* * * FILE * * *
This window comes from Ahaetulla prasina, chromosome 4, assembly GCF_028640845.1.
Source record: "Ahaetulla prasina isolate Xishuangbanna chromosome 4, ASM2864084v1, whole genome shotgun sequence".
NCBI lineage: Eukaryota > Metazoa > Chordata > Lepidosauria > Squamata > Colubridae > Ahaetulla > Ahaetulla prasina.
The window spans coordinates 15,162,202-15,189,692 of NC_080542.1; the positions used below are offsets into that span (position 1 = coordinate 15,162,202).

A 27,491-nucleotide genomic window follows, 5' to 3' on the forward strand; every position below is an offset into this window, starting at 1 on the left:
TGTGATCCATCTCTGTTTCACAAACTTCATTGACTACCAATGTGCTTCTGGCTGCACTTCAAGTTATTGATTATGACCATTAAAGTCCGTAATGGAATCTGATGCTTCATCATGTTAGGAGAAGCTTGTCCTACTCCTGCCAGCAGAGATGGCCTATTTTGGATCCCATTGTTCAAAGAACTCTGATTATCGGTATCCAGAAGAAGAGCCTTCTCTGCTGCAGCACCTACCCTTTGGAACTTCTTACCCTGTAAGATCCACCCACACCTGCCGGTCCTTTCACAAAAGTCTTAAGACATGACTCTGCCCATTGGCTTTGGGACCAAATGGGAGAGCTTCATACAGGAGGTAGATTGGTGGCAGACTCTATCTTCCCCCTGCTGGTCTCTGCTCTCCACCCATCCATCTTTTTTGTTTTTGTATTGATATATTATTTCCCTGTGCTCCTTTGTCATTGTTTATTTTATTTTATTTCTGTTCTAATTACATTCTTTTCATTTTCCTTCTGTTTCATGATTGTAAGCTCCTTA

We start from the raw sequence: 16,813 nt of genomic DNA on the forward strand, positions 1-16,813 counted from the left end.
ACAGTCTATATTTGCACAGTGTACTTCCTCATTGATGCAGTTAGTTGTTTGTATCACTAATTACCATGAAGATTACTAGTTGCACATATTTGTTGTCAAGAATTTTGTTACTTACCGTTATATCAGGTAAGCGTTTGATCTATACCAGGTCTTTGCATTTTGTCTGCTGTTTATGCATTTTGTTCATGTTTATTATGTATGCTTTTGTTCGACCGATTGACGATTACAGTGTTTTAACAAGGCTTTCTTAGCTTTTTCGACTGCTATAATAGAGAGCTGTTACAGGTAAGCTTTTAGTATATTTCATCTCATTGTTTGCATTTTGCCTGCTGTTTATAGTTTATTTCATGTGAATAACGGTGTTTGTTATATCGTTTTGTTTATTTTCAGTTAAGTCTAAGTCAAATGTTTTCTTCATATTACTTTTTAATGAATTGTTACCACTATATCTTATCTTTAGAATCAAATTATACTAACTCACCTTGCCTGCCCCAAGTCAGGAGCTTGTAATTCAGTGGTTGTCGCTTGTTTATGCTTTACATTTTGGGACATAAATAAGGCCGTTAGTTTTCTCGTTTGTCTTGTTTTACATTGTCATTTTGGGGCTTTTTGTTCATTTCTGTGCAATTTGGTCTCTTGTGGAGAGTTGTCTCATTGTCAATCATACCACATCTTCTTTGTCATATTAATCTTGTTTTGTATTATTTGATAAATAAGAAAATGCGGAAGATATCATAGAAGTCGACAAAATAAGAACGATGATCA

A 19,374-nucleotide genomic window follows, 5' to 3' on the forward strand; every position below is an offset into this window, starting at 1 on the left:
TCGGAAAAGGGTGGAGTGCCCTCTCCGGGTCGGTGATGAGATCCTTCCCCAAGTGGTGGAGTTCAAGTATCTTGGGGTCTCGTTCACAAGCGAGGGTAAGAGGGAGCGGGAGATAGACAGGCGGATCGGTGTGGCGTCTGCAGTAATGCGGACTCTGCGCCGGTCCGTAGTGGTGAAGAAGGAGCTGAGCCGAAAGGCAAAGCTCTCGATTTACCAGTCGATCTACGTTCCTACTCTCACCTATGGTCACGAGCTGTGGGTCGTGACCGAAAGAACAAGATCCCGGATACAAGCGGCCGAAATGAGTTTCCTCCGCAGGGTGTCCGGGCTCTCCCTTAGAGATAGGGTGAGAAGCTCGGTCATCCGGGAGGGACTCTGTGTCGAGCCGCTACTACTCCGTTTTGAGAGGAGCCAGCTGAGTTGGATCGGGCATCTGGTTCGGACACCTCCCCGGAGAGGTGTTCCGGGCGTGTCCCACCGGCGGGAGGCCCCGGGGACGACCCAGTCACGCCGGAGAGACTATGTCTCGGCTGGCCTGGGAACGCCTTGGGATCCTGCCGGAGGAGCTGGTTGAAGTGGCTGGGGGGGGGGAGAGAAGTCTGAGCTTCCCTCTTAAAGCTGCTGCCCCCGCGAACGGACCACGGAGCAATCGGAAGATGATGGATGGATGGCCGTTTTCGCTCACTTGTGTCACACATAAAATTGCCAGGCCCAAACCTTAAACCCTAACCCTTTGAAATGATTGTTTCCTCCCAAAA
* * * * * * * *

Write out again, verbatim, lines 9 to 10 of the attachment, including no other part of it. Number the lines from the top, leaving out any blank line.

A 19,374-nucleotide genomic window follows, 5' to 3' on the forward strand; every position below is an offset into this window, starting at 1 on the left:
TCGGAAAAGGGTGGAGTGCCCTCTCCGGGTCGGTGATGAGATCCTTCCCCAAGTGGTGGAGTTCAAGTATCTTGGGGTCTCGTTCACAAGCGAGGGTAAGAGGGAGCGGGAGATAGACAGGCGGATCGGTGTGGCGTCTGCAGTAATGCGGACTCTGCGCCGGTCCGTAGTGGTGAAGAAGGAGCTGAGCCGAAAGGCAAAGCTCTCGATTTACCAGTCGATCTACGTTCCTACTCTCACCTATGGTCACGAGCTGTGGGTCGTGACCGAAAGAACAAGATCCCGGATACAAGCGGCCGAAATGAGTTTCCTCCGCAGGGTGTCCGGGCTCTCCCTTAGAGATAGGGTGAGAAGCTCGGTCATCCGGGAGGGACTCTGTGTCGAGCCGCTACTACTCCGTTTTGAGAGGAGCCAGCTGAGTTGGATCGGGCATCTGGTTCGGACACCTCCCCGGAGAGGTGTTCCGGGCGTGTCCCACCGGCGGGAGGCCCCGGGGACGACCCAGTCACGCCGGAGAGACTATGTCTCGGCTGGCCTGGGAACGCCTTGGGATCCTGCCGGAGGAGCTGGTTGAAGTGGCTGGGGGGGGGGAGAGAAGTCTGAGCTTCCCTCTTAAAGCTGCTGCCCCCGCGAACGGACCACGGAGCAATCGGAAGATGATGGATGGATGGCCGTTTTCGCTCACTTGTGTCACACATAAAATTGCCAGGCCCAAACCTTAAACCCTAACCCTTTGAAATGATTGTTTCCTCCCAAAA